Student Loan Interest

These days, most new graduates walk the stage with some amount of student loan debt. Here is the silver lining: if your income (Modified Adjusted Gross) is under $80,000 single or $160,000 married, you may be eligible to deduct up to $2,500 of the interest you paid on your student loans. Even better, the student loan interest deduction is an above the line deduction, so no itemization is necessary.

IRS Publication 970 has all the juicy details, should you be curious.

401k and IRA Contributions

Maybe you are looking to really move the needle in terms of reducing your AGI. Here are a couple above the line deductions you may find advantageous.

Maybe you guessed what they are: contributions to certain qualified retirement plans, such as your 401k and traditional IRA. Contributions to 403(b) and 457 plans are also deductible.

For 2016, the limit on tax-deductible contributions to a 401k (for those under 50 years of age) is $18,000. That is a serious chunk of change and gives you a lot of latitude in terms of lowering your AGI, should you take advantage of the high contribution limits. For those 50 and over, the limit is $24,000, as a $6,000 annual “catch up” contribution is also allowed.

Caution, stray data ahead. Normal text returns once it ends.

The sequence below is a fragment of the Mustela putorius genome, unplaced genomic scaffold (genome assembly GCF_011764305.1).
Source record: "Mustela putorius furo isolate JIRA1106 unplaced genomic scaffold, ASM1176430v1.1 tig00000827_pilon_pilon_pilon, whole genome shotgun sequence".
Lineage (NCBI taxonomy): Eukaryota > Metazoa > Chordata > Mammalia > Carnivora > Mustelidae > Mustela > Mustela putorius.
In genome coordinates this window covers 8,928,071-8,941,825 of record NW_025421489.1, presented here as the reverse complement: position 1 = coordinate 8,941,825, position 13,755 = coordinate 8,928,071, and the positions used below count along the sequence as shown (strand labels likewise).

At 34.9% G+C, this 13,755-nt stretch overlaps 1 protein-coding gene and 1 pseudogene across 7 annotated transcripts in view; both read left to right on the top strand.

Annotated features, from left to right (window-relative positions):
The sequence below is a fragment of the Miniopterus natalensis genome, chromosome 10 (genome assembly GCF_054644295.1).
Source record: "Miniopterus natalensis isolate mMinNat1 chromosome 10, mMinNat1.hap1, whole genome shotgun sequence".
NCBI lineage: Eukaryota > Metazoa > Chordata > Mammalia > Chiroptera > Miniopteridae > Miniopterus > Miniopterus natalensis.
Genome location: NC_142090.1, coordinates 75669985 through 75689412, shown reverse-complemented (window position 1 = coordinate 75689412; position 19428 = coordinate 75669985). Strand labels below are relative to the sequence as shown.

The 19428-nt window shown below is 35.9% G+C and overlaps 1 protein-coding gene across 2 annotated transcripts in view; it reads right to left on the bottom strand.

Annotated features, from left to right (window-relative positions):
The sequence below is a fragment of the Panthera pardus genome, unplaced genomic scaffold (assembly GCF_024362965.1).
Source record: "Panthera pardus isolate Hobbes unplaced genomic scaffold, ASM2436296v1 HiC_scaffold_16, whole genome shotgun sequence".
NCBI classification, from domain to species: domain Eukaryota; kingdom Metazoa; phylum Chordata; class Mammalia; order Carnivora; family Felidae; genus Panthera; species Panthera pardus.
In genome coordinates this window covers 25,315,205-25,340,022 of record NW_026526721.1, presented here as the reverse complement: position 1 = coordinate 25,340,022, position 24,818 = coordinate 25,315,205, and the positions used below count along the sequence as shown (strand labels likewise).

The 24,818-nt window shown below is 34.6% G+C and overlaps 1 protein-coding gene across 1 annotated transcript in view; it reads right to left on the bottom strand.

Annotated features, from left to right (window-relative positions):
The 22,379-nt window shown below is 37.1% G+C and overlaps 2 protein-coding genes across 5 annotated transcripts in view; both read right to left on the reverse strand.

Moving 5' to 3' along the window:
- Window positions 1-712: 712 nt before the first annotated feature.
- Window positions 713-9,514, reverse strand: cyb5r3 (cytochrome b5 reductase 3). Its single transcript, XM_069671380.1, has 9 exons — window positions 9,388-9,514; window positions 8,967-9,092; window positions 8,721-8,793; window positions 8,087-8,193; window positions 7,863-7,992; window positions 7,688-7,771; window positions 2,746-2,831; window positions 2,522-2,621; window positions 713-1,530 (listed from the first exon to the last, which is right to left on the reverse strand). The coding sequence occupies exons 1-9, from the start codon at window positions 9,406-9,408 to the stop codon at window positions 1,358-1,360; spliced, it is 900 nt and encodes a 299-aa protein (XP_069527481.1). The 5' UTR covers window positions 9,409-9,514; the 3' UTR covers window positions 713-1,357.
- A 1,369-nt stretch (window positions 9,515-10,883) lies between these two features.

The limit on contributions to all your IRAs (traditional and Roth) is $5,500 for 2016 ($6,500 for those 50 and over). Depending on your income, contributions to a traditional IRA are also deductible above the line. Keep in mind that Roth IRA contributions, while awesome, are not tax deductible.

Closing thoughts

Hopefully, you now have a bit more insight into some of the more nuanced (and fun) aspects of the most common tax deductions. As I mentioned earlier, this time of year is great for enjoying the crisp air, the warm fall colors, and maybe… just maybe… giving some thought to your end of year tax deduction planning.

When do you typically start thinking ahead to Tax Time?There are plenty of deductions still available, but exactly where they’ll appear on your tax return may be different than they have been in the past.

The post The Most Common Tax Deductions: What You Need to Know appeared first on The Dough Roller.

Source link

قالب وردپرس


Please enter your comment!
Please enter your name here